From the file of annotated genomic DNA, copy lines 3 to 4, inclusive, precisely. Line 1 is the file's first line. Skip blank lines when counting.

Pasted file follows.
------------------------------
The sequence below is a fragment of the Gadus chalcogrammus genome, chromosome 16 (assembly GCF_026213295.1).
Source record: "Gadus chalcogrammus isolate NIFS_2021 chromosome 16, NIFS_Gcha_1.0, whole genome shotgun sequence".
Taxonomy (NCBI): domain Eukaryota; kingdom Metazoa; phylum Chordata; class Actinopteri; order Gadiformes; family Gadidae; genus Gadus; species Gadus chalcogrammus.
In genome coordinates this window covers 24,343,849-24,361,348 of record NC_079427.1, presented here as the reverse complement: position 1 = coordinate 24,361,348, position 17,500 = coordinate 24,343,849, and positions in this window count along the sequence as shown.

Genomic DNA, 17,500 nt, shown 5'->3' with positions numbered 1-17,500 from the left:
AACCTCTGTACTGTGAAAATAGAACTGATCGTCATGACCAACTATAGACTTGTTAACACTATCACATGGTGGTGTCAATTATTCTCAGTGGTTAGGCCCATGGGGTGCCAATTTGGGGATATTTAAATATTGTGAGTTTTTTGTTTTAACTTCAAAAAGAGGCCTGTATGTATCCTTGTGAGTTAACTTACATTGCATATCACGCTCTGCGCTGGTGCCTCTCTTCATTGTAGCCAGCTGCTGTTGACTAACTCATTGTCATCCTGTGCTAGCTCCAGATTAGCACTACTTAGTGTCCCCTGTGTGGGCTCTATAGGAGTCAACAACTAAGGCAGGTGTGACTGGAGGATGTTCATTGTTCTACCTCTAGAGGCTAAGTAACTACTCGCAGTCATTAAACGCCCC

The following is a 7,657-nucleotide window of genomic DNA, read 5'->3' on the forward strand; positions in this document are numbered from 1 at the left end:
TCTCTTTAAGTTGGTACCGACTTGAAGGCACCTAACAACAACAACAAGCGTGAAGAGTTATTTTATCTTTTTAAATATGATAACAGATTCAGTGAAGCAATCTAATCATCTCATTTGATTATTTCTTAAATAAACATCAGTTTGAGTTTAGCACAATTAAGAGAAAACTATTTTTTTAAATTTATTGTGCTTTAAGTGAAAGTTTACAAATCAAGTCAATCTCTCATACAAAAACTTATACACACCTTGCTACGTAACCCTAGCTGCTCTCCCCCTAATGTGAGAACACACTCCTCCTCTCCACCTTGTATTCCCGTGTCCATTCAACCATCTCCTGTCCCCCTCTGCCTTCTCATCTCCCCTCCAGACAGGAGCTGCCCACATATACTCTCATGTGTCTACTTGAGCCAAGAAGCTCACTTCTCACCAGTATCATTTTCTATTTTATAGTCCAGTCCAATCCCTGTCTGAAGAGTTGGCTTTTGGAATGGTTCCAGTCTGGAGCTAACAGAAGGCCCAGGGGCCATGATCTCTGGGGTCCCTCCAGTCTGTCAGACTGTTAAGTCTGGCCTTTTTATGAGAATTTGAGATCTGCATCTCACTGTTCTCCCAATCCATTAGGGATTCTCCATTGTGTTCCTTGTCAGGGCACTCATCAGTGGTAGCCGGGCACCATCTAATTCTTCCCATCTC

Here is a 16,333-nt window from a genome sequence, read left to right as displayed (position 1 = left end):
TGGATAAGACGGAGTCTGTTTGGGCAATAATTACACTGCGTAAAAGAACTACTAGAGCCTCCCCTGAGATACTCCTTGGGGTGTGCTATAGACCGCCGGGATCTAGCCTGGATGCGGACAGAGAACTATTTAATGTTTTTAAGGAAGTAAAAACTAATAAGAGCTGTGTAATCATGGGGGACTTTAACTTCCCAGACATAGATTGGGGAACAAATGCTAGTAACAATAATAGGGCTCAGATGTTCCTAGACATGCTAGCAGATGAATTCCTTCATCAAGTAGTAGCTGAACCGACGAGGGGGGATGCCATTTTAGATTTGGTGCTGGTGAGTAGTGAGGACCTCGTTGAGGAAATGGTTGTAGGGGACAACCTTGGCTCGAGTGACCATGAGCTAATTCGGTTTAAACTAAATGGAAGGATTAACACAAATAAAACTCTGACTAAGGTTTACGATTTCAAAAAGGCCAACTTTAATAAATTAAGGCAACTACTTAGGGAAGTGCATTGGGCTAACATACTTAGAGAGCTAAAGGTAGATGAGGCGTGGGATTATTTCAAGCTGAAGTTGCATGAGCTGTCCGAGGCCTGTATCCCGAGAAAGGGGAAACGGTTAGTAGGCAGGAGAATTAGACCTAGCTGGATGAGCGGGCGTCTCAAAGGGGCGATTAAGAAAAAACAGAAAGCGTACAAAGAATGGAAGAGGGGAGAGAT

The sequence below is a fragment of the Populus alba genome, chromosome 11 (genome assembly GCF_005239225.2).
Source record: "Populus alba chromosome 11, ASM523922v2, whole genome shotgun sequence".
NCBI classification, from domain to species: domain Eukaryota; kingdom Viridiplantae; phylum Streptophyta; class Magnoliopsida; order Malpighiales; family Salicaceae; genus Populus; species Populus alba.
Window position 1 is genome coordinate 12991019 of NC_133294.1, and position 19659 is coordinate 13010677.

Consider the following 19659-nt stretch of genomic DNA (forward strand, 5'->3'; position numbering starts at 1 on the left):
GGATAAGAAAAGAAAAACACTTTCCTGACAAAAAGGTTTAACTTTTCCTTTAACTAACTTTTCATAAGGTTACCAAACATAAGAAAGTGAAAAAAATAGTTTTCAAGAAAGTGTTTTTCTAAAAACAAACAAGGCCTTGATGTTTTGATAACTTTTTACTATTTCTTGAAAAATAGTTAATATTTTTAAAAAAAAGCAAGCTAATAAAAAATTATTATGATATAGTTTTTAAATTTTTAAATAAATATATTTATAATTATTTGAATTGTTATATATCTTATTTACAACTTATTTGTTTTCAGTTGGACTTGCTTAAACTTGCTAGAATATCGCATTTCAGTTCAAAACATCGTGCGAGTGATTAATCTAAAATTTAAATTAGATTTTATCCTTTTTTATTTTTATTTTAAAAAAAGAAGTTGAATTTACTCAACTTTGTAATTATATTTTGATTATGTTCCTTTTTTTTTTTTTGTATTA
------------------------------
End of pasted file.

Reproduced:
Taxonomy (NCBI): domain Eukaryota; kingdom Metazoa; phylum Chordata; class Actinopteri; order Gadiformes; family Gadidae; genus Gadus; species Gadus chalcogrammus.
In genome coordinates this window covers 24,343,849-24,361,348 of record NC_079427.1, presented here as the reverse complement: position 1 = coordinate 24,361,348, position 17,500 = coordinate 24,343,849, and positions in this window count along the sequence as shown.